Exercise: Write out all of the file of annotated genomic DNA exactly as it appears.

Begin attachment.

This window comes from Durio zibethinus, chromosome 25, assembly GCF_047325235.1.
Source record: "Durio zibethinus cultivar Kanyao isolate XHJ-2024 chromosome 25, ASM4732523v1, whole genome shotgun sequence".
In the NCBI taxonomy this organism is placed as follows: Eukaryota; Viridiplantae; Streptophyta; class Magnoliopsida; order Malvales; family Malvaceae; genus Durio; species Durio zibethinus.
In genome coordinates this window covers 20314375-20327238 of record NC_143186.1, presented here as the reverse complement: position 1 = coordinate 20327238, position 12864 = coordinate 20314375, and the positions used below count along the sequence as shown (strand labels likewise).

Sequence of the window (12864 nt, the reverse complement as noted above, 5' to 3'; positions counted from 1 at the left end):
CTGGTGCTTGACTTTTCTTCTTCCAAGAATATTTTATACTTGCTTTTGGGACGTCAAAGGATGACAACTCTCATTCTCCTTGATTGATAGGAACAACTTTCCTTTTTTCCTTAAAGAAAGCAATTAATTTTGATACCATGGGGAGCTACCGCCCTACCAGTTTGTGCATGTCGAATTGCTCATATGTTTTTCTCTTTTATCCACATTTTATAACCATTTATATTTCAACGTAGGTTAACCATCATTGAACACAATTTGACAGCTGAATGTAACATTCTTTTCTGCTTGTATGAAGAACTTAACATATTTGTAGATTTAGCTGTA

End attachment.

This window comes from Durio zibethinus, chromosome 25, assembly GCF_047325235.1.
Source record: "Durio zibethinus cultivar Kanyao isolate XHJ-2024 chromosome 25, ASM4732523v1, whole genome shotgun sequence".
In the NCBI taxonomy this organism is placed as follows: Eukaryota; Viridiplantae; Streptophyta; class Magnoliopsida; order Malvales; family Malvaceae; genus Durio; species Durio zibethinus.
In genome coordinates this window covers 20314375-20327238 of record NC_143186.1, presented here as the reverse complement: position 1 = coordinate 20327238, position 12864 = coordinate 20314375, and the positions used below count along the sequence as shown (strand labels likewise).

Sequence of the window (12864 nt, the reverse complement as noted above, 5' to 3'; positions counted from 1 at the left end):
CTGGTGCTTGACTTTTCTTCTTCCAAGAATATTTTATACTTGCTTTTGGGACGTCAAAGGATGACAACTCTCATTCTCCTTGATTGATAGGAACAACTTTCCTTTTTTCCTTAAAGAAAGCAATTAATTTTGATACCATGGGGAGCTACCGCCCTACCAGTTTGTGCATGTCGAATTGCTCATATGTTTTTCTCTTTTATCCACATTTTATAACCATTTATATTTCAACGTAGGTTAACCATCATTGAACACAATTTGACAGCTGAATGTAACATTCTTTTCTGCTTGTATGAAGAACTTAACATATTTGTAGATTTAGCTGTA